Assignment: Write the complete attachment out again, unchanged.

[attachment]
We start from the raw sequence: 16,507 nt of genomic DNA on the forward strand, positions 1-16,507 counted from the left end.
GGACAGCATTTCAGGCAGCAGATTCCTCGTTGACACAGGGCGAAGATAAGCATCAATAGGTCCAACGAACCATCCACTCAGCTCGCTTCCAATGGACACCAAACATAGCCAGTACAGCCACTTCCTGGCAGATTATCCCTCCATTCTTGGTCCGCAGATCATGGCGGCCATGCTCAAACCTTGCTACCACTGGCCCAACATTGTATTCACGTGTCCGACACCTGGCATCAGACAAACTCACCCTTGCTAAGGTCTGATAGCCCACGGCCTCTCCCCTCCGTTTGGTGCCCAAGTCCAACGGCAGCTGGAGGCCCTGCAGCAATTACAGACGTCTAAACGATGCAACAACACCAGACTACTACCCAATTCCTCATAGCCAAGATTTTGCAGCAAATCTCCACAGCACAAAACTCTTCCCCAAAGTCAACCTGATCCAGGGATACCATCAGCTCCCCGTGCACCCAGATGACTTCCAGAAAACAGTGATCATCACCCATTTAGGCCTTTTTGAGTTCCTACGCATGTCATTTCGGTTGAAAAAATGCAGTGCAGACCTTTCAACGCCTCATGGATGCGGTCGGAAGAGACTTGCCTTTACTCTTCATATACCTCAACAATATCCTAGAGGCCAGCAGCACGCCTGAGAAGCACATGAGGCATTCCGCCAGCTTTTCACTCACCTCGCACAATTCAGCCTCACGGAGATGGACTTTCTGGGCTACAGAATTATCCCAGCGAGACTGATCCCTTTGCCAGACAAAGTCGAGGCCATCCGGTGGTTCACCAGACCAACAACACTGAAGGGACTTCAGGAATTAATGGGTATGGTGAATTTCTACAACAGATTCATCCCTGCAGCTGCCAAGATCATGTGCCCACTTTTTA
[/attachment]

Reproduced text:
We start from the raw sequence: 16,507 nt of genomic DNA on the forward strand, positions 1-16,507 counted from the left end.
GGACAGCATTTCAGGCAGCAGATTCCTCGTTGACACAGGGCGAAGATAAGCATCAATAGGTCCAACGAACCATCCACTCAGCTCGCTTCCAATGGACACCAAACATAGCCAGTACAGCCACTTCCTGGCAGATTATCCCTCCATTCTTGGTCCGCAGATCATGGCGGCCATGCTCAAACCTTGCTACCACTGGCCCAACATTGTATTCACGTGTCCGACACCTGGCATCAGACAAACTCACCCTTGCTAAGGTCTGATAGCCCACGGCCTCTCCCCTCCGTTTGGTGCCCAAGTCCAACGGCAGCTGGAGGCCCTGCAGCAATTACAGACGTCTAAACGATGCAACAACACCAGACTACTACCCAATTCCTCATAGCCAAGATTTTGCAGCAAATCTCCACAGCACAAAACTCTTCCCCAAAGTCAACCTGATCCAGGGATACCATCAGCTCCCCGTGCACCCAGATGACTTCCAGAAAACAGTGATCATCACCCATTTAGGCCTTTTTGAGTTCCTACGCATGTCATTTCGGTTGAAAAAATGCAGTGCAGACCTTTCAACGCCTCATGGATGCGGTCGGAAGAGACTTGCCTTTACTCTTCATATACCTCAACAATATCCTAGAGGCCAGCAGCACGCCTGAGAAGCACATGAGGCATTCCGCCAGCTTTTCACTCACCTCGCACAATTCAGCCTCACGGAGATGGACTTTCTGGGCTACAGAATTATCCCAGCGAGACTGATCCCTTTGCCAGACAAAGTCGAGGCCATCCGGTGGTTCACCAGACCAACAACACTGAAGGGACTTCAGGAATTAATGGGTATGGTGAATTTCTACAACAGATTCATCCCTGCAGCTGCCAAGATCATGTGCCCACTTTTTA